“That really put us on the map,” Jessica Rostad said.
Now known as corporate outfitting, today Big Ray’s provides specialized gear with in-house embroidery to Alaska businesses and workers.
Designing snowsuits tough enough for Alaska’s kids
Alaska was in an economic downturn in the late 1980s. Meanwhile, national sporting goods franchises were moving in, threatening the livelihood of local businesses like Big Ray’s.
In the 1990s, a woman from Delta Junction came into the Fairbanks store and purchased four snowsuits for her two children. The suits weren’t warm enough, she explained, so her children wore two — one layered on top of the other.
“This started to percolate in my mind,” Monty Rostad said.
Having the right clothing in Alaska is “life or death, pretty much,” said Fairbanks Store Manager Steve Johnson. At the very least, it’s the difference between “being miserable or having fun.”
Realizing there was no gear on the market warm enough for Alaska’s kids, Rostad decided Big Ray’s would design its own. In 1998, the company released Activ8. Developed to be the warmest outdoor gear on the planet, the line is sold exclusively through Big Ray’s.
The company went on to create an adult clothing line of premier outerwear known as Kavik. After the success of Kavik and Activ8, they expanded into custom fly-fishing gear fit for the unique needs of anglers in Alaska, and next year, Big Ray’s will be releasing a new line of fishing waders for men and women.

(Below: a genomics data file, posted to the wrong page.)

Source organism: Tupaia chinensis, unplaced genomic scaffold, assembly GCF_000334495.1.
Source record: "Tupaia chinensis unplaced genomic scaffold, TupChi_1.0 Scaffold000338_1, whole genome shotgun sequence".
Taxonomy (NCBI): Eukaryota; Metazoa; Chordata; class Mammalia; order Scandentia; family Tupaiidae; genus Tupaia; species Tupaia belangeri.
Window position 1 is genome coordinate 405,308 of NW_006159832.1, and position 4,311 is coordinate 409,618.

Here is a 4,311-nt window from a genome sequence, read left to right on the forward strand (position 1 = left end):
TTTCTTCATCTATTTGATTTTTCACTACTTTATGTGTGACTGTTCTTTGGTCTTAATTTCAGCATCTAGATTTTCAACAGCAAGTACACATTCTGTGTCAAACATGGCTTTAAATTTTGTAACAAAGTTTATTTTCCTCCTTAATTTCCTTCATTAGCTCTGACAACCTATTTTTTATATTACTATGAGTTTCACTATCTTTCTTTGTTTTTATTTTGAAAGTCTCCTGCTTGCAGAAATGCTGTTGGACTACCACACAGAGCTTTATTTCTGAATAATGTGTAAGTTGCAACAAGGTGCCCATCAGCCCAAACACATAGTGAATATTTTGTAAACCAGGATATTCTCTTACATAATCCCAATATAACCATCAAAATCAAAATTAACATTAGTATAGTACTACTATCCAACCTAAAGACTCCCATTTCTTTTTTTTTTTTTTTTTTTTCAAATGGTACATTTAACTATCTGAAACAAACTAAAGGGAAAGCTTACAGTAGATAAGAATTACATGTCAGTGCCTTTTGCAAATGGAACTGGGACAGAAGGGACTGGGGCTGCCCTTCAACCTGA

“We’ve developed brands that Alaskans were asking for,” Rostad said.
Investing in Alaska’s future
In 2001, Big Ray’s celebrated another success when it was honored as the largest Carhartt retailer per capita in the world. The company sold 50,000 pieces of Carhartt gear that year.
“It has been an honor to be part of the Big Ray’s family of brands for more than 70 years,” said Carhartt sales representative Kiki Haar.
In 2008 Big Ray’s expanded to Kodiak with the purchase of Mack’s Sports Shop. In 2015, all five stores were rebranded as Big Ray’s.
Jessica Rostad and Jesse Glamann became the newest owners in 2019. Glamann lives in Kodiak, a world-class hunting and fishing destination. Glamann’s own experience in Alaska’s unforgiving elements has taught him the value of having the right gear — and what to recommend.
“There isn’t a single piece of clothing that’s on me, with the exception of my wedding band, that’s not bought from the store,” he said.
Today, Big Ray’s is upgrading its online systems, and recently completed a massive renovation of its midtown Anchorage location. The new storefront has double the floor space and a new wooden interior showcasing locally-sourced timber.
“We wanted to keep it as local as possible,” Rostad said. “That’s very important to us.”
More renovations are underway in Fairbanks and Kodiak, with the goal of “making sure our stores are exciting and shoppable,” Rostad said.
The company’s continued investment in Alaska has allowed it to adapt over the decades, and ultimately, Alaska’s community is the key to Big Ray’s success.
“To see generations continuing to shop at our stores, that is what keeps us around,” Rostad said. “We’re proud to be part of Alaska’s history.”
Big Ray’s celebrates this milestone thanks to the continued support of our customers, communities, and dedicated employees. We’re proud to be part of Alaska’s history and look forward to another 75 years.
This article was produced by the sponsored content department of Anchorage Daily News in collaboration with Big Ray’s. The ADN newsroom was not involved in its production.